Lincoln or Jaguar?

Close up of different cars in a row. Source: Adobe StockBefore my mom passed, she strug­gled with mem­o­ry issues. It was sad and scary and befud­dling to watch. But there’s also a kind of intense cre­ativ­i­ty involved, as she works to find fresh new ways to con­vey what she wants to express because the old ways are no longer available.

One of the most intrigu­ing aspects for me has been around names. Even when remind­ed, Mom often can’t retain giv­en names for the new peo­ple she meets. But rather than just default­ing to no name at all, she makes up names for them. And here’s the odd thing: once she’s invent­ed a new name, that one sticks in her brain. So I’ll lis­ten to anoth­er sto­ry from her about “Deb,” all the while trans­lat­ing “Mor­gan” and pon­der­ing which name I think is a bet­ter fit for the per­son herself.

For me, the alter­nate name car­ries with it a whole new res­o­nance.  “A rose by any oth­er name” is in fact not at all the same old rose. What part of Mom’s brain has imbued Mor­gan with a pow­er­ful “Deb-like” essence — so much so that that’s the name she can remember?

My belief in the pow­er of a name car­ries over to my writ­ing, too; for me, cre­at­ing a char­ac­ter name has always been much more than just find­ing the right label or iden­ti­fi­er. Names car­ry per­son­al­i­ty, his­to­ry, and mood. Names are one-word poems. I often do tons of research to figure out which name is the best match for the indi­vid­ual I’m invent­ing; it mat­ters that I get it right.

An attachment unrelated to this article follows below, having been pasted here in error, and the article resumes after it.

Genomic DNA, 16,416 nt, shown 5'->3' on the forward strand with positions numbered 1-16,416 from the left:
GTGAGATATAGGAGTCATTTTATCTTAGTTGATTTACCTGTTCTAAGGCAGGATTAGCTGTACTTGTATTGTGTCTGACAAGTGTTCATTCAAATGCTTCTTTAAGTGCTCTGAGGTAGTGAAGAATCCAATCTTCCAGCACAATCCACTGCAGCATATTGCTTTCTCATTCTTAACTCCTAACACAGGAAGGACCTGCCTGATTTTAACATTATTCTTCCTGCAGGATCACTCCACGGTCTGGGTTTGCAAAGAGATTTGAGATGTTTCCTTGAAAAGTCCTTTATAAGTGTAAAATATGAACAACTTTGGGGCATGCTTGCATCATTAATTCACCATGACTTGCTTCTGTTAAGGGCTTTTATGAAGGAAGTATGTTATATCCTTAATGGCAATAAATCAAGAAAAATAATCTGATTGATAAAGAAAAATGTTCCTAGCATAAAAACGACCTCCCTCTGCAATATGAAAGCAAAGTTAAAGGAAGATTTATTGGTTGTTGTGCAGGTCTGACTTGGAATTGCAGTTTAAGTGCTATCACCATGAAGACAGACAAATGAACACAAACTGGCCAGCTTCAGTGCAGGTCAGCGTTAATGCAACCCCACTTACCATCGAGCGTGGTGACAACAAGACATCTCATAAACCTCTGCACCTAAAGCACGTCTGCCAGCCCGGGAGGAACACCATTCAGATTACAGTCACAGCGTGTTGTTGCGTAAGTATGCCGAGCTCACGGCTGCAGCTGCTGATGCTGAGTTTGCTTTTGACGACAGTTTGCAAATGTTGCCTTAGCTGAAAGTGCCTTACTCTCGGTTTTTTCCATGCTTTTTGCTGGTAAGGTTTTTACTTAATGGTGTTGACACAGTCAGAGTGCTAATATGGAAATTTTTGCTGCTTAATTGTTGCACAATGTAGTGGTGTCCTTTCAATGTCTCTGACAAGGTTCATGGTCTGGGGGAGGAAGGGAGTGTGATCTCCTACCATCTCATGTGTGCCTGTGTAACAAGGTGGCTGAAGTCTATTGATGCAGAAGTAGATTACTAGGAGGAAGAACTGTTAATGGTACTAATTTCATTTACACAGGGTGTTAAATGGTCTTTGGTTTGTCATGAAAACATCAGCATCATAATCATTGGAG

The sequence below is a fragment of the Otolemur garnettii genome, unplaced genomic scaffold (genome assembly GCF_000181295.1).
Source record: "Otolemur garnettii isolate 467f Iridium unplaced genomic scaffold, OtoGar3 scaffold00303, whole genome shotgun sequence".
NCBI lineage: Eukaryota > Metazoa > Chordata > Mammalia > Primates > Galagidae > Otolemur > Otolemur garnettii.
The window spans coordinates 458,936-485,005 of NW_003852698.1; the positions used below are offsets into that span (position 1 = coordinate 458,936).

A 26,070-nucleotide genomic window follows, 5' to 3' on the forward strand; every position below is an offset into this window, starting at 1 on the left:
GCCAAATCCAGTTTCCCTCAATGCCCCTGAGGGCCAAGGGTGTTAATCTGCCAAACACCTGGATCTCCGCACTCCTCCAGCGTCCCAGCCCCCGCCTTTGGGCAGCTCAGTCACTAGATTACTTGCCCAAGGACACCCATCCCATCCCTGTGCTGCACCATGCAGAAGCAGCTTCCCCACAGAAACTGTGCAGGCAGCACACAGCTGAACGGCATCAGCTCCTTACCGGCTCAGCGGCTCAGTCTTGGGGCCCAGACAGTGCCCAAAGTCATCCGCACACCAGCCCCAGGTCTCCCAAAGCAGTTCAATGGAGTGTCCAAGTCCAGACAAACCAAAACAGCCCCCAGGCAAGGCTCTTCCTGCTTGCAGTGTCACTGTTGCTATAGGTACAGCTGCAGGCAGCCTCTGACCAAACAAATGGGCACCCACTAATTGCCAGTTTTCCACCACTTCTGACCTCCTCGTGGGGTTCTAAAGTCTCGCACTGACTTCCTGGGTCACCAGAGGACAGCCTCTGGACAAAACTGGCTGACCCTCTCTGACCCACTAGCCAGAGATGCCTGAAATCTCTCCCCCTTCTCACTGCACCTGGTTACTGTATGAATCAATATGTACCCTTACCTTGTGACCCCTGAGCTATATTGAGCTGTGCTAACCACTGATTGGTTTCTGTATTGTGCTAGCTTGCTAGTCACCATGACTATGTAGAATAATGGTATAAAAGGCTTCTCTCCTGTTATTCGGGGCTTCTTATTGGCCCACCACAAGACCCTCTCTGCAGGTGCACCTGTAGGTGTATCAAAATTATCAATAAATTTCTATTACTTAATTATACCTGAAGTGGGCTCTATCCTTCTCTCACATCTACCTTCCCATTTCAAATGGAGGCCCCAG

Guid­ing stu­dents through a sim­i­lar nam­ing process can be both a cre­ative exer­cise and a fun way to bring research skills into the fiction-writ­ing process. Ask stu­dents to brain­storm a list of pos­si­ble char­ac­ter names, ini­tial­ly based on their per­son­al pref­er­ences. Then have them dig into online resources (baby name sites are par­tic­u­lar­ly help­ful) to find facts to go along with each pos­si­ble name. What does the name mean? What is its eth­nic ori­gin? What are pos­si­ble nick­names? How pop­u­lar was it both last year and one hun­dred years ago? What oth­er names belong in the same “fam­i­ly”? If the sto­ry the stu­dent is writ­ing is his­tor­i­cal or tied to a spe­cif­ic geo­graph­ic loca­tion, would that name be appro­pri­ate? Are there sim­i­lar names that might be a bet­ter fit?

Once they have gath­ered these details, encour­age stu­dents to con­sid­er not only which name they like the most, but which one best suits the essence of the char­ac­ter they have in mind. By the time they’ve com­plet­ed the whole process, their char­ac­ter will have come alive for them and stepped for­ward to claim their true name.

Think about it — even if you knew noth­ing about cars, wouldn’t the mere names “Jaguar” and “Lin­coln” be enough to con­vey some essence of the actu­al vehi­cles? If it works when nam­ing a car, why not have your writ­ing stu­dents try it too?

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